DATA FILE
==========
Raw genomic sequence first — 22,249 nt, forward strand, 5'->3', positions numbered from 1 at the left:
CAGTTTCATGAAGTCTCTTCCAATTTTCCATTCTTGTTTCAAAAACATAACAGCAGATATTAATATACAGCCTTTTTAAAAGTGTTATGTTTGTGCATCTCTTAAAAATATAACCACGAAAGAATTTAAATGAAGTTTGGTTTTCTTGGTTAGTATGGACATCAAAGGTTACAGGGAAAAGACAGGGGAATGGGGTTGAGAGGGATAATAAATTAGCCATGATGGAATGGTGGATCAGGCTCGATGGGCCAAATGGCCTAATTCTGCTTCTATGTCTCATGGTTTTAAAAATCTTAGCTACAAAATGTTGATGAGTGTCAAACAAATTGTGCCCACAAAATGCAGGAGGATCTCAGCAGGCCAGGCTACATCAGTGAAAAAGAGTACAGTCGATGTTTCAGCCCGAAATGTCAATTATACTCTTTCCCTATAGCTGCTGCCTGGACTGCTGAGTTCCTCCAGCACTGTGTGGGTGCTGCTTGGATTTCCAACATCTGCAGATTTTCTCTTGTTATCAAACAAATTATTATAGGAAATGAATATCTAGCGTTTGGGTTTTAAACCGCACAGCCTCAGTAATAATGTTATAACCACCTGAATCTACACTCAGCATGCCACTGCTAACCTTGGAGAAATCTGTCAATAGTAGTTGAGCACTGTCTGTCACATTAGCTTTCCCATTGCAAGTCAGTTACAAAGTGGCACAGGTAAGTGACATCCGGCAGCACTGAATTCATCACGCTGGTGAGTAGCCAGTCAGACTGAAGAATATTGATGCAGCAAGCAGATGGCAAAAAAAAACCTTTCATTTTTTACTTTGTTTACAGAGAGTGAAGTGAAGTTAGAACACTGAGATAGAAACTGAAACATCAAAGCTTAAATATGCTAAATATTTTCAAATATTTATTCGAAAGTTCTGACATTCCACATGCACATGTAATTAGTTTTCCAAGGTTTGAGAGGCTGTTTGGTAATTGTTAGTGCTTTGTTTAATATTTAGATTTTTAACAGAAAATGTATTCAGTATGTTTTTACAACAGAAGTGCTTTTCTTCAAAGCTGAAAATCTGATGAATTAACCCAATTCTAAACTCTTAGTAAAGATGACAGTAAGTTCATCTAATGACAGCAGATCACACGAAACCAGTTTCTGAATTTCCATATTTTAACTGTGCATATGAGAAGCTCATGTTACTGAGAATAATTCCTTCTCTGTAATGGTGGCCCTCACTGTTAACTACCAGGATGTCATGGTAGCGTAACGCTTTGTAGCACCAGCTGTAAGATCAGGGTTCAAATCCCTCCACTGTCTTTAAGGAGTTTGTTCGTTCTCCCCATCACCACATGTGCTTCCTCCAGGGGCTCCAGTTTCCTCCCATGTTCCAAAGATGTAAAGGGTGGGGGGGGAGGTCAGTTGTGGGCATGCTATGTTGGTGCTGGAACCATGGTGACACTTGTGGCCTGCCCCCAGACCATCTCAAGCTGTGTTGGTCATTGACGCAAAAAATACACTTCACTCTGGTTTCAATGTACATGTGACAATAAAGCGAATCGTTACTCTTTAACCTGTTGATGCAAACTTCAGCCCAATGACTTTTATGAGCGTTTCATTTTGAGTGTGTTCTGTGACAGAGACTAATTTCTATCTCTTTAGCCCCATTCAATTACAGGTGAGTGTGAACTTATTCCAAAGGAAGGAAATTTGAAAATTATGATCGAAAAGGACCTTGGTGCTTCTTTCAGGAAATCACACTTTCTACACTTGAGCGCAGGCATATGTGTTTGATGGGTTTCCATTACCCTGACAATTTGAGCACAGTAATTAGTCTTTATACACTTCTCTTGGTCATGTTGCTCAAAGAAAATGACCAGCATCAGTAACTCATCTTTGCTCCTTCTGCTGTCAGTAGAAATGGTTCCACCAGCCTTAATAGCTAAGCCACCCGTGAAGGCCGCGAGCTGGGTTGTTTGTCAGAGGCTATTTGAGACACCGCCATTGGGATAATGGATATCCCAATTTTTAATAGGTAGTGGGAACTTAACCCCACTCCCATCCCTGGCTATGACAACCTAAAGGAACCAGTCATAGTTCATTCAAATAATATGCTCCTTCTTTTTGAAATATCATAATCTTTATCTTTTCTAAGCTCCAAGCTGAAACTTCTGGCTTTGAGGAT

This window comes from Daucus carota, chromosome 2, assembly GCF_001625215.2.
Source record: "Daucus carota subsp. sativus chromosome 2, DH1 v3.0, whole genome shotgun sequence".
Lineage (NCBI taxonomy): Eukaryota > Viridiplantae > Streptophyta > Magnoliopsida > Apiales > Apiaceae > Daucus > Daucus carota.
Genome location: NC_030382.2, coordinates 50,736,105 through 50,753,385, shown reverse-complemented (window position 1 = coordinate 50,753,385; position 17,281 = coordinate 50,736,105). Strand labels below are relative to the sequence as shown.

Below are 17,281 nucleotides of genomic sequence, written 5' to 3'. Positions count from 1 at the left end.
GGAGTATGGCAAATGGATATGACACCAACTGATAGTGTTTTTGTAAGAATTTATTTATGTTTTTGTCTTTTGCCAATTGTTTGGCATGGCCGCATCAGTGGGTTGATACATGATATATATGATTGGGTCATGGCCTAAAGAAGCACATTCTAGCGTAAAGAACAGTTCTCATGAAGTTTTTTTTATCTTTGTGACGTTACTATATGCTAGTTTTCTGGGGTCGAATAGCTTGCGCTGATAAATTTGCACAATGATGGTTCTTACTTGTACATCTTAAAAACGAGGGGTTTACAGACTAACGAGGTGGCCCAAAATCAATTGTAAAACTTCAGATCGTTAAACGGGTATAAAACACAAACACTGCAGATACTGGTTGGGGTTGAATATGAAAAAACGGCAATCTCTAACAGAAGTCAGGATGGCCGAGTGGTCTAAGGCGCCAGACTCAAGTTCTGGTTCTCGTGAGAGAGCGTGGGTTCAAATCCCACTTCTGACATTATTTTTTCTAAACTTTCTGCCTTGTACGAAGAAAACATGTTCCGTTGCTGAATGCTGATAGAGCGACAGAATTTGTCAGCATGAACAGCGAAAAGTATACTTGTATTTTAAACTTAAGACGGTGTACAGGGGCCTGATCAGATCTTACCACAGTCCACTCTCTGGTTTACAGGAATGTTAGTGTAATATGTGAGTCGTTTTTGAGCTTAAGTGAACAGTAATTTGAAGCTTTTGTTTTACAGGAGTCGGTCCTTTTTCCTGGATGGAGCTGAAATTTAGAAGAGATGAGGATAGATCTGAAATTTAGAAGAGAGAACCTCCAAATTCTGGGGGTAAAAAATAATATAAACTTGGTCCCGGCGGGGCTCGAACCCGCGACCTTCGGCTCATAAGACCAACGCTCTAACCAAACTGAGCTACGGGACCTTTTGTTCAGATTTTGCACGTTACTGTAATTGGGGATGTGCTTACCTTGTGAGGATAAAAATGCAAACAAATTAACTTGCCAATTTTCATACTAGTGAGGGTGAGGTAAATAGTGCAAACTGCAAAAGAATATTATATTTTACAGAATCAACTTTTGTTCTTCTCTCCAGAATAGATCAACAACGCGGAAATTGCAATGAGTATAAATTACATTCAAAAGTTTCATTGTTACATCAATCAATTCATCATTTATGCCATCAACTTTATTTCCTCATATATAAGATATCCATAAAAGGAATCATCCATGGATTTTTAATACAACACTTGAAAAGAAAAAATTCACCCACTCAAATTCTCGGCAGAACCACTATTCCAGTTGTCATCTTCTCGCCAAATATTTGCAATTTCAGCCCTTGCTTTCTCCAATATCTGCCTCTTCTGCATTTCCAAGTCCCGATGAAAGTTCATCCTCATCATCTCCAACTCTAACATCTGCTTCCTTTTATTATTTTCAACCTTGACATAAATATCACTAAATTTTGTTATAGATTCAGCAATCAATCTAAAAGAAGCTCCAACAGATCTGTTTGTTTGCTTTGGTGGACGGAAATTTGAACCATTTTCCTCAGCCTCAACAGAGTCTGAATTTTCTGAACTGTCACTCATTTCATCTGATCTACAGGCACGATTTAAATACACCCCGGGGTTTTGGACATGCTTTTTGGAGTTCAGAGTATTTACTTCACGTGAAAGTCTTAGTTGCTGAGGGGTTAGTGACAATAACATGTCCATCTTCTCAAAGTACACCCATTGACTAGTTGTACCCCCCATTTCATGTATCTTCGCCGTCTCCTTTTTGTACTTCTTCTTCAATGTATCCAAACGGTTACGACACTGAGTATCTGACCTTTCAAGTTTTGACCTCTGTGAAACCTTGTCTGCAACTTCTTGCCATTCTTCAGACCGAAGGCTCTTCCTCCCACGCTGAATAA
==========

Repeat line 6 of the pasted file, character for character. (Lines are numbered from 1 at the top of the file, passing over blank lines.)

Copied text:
Genome location: NC_030382.2, coordinates 50,736,105 through 50,753,385, shown reverse-complemented (window position 1 = coordinate 50,753,385; position 17,281 = coordinate 50,736,105). Strand labels below are relative to the sequence as shown.